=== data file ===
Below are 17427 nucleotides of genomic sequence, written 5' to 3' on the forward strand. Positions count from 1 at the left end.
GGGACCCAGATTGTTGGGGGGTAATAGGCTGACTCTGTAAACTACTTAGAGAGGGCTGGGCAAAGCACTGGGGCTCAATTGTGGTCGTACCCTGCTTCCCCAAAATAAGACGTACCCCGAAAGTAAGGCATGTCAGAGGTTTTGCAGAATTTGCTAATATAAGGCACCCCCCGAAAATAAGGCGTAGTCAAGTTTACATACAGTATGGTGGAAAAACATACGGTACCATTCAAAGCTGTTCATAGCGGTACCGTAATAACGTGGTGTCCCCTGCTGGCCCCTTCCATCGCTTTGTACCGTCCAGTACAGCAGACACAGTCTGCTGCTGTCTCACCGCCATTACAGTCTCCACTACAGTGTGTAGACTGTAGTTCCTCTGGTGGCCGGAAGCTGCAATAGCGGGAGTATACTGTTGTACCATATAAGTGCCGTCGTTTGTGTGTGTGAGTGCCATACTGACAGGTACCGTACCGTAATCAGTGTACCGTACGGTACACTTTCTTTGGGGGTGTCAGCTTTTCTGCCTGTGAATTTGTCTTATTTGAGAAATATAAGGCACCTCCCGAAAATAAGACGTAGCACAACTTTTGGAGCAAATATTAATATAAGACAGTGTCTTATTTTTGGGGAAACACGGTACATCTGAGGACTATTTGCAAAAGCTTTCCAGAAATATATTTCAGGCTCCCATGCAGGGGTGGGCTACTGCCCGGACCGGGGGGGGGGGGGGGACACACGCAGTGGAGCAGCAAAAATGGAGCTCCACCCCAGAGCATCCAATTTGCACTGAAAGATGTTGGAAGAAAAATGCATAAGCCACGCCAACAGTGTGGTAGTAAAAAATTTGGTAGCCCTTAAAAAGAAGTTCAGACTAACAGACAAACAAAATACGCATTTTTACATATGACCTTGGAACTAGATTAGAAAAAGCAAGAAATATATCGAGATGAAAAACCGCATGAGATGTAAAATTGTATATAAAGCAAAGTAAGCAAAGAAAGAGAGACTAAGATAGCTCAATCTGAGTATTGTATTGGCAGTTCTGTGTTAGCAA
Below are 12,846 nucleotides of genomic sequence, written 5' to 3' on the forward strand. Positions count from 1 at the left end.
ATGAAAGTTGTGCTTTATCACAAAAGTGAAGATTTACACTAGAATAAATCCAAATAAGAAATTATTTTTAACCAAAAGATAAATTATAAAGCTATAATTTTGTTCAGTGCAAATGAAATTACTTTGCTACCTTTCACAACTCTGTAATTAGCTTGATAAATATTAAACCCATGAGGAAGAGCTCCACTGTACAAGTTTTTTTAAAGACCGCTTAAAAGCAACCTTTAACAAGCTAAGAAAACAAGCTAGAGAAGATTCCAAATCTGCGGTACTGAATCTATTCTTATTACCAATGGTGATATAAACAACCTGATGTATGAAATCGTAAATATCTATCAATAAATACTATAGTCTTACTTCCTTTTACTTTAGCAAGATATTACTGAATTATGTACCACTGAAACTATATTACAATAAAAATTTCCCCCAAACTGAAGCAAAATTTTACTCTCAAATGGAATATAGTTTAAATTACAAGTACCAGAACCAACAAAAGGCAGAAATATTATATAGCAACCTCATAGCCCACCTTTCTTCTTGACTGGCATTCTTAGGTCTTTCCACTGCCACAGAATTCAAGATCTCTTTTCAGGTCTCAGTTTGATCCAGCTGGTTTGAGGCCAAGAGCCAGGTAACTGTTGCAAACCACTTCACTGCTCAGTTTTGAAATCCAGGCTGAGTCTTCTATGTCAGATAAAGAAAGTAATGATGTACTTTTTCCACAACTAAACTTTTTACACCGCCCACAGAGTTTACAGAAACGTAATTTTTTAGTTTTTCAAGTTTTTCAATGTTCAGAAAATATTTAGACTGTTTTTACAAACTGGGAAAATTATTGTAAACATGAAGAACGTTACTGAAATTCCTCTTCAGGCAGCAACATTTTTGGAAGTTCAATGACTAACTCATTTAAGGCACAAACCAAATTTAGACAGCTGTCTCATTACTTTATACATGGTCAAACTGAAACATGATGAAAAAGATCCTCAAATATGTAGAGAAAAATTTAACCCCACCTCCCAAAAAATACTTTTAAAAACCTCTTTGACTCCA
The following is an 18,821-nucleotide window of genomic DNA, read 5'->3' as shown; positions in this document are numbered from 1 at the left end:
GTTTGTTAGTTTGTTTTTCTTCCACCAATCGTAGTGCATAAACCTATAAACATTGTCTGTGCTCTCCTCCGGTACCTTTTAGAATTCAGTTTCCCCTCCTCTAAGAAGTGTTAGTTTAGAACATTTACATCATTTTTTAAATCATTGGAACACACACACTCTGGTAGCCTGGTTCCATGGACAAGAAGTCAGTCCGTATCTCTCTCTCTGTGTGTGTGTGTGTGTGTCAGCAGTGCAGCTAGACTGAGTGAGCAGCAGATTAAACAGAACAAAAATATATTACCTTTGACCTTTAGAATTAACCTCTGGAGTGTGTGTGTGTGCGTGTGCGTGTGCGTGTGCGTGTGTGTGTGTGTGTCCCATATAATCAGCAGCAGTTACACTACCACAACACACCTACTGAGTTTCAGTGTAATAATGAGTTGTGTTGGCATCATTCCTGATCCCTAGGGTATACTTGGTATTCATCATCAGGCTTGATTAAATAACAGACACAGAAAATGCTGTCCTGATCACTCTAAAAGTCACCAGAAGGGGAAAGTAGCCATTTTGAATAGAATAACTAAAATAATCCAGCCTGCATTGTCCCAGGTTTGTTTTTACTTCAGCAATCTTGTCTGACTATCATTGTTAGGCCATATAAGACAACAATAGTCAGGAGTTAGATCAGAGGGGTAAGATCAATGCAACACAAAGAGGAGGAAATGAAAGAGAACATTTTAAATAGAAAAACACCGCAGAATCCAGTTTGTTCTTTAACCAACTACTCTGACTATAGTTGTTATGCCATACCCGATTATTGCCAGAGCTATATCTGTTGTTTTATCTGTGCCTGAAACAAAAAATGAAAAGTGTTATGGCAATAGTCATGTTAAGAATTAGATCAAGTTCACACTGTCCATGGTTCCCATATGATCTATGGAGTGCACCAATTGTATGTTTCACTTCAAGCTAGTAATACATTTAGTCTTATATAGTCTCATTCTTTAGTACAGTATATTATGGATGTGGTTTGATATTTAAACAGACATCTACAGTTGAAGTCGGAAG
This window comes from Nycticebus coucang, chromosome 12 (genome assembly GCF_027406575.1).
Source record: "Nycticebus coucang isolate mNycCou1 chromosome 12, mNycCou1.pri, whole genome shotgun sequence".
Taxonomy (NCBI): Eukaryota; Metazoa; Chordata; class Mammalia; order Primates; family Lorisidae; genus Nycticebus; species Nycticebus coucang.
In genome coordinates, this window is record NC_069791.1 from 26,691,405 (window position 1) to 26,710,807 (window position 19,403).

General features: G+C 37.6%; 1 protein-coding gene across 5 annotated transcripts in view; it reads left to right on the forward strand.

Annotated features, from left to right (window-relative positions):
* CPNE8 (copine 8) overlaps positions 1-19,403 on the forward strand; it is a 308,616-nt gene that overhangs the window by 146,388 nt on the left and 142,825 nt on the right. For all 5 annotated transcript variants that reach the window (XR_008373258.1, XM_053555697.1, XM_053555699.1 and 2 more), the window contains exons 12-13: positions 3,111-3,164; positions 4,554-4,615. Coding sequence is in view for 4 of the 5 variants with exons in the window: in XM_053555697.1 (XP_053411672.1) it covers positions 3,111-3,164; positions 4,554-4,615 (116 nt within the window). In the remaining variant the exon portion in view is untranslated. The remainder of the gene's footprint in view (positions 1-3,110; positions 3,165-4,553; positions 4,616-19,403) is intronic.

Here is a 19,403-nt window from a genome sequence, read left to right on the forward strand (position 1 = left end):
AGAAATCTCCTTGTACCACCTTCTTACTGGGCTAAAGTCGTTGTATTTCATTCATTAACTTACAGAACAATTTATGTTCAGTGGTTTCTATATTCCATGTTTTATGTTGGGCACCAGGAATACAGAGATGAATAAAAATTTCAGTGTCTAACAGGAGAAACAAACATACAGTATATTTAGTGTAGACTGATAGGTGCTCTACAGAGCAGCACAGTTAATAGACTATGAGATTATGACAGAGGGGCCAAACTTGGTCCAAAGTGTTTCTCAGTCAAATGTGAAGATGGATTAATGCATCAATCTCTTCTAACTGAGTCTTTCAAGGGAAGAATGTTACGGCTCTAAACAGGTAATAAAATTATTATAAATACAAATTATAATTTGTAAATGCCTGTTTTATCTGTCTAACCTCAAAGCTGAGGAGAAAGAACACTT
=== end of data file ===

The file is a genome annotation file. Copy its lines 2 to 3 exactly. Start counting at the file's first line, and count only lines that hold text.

GGGACCCAGATTGTTGGGGGGTAATAGGCTGACTCTGTAAACTACTTAGAGAGGGCTGGGCAAAGCACTGGGGCTCAATTGTGGTCGTACCCTGCTTCCCCAAAATAAGACGTACCCCGAAAGTAAGGCATGTCAGAGGTTTTGCAGAATTTGCTAATATAAGGCACCCCCCGAAAATAAGGCGTAGTCAAGTTTACATACAGTATGGTGGAAAAACATACGGTACCATTCAAAGCTGTTCATAGCGGTACCGTAATAACGTGGTGTCCCCTGCTGGCCCCTTCCATCGCTTTGTACCGTCCAGTACAGCAGACACAGTCTGCTGCTGTCTCACCGCCATTACAGTCTCCACTACAGTGTGTAGACTGTAGTTCCTCTGGTGGCCGGAAGCTGCAATAGCGGGAGTATACTGTTGTACCATATAAGTGCCGTCGTTTGTGTGTGTGAGTGCCATACTGACAGGTACCGTACCGTAATCAGTGTACCGTACGGTACACTTTCTTTGGGGGTGTCAGCTTTTCTGCCTGTGAATTTGTCTTATTTGAGAAATATAAGGCACCTCCCGAAAATAAGACGTAGCACAACTTTTGGAGCAAATATTAATATAAGACAGTGTCTTATTTTTGGGGAAACACGGTACATCTGAGGACTATTTGCAAAAGCTTTCCAGAAATATATTTCAGGCTCCCATGCAGGGGTGGGCTACTGCCCGGACCGGGGGGGGGGGGGGGACACACGCAGTGGAGCAGCAAAAATGGAGCTCCACCCCAGAGCATCCAATTTGCACTGAAAGATGTTGGAAGAAAAATGCATAAGCCACGCCAACAGTGTGGTAGTAAAAAATTTGGTAGCCCTTAAAAAGAAGTTCAGACTAACAGACAAACAAAATACGCATTTTTACATATGACCTTGGAACTAGATTAGAAAAAGCAAGAAATATATCGAGATGAAAAACCGCATGAGATGTAAAATTGTATATAAAGCAAAGTAAGCAAAGAAAGAGAGACTAAGATAGCTCAATCTGAGTATTGTATTGGCAGTTCTGTGTTAGCAA
Below are 12,846 nucleotides of genomic sequence, written 5' to 3' on the forward strand. Positions count from 1 at the left end.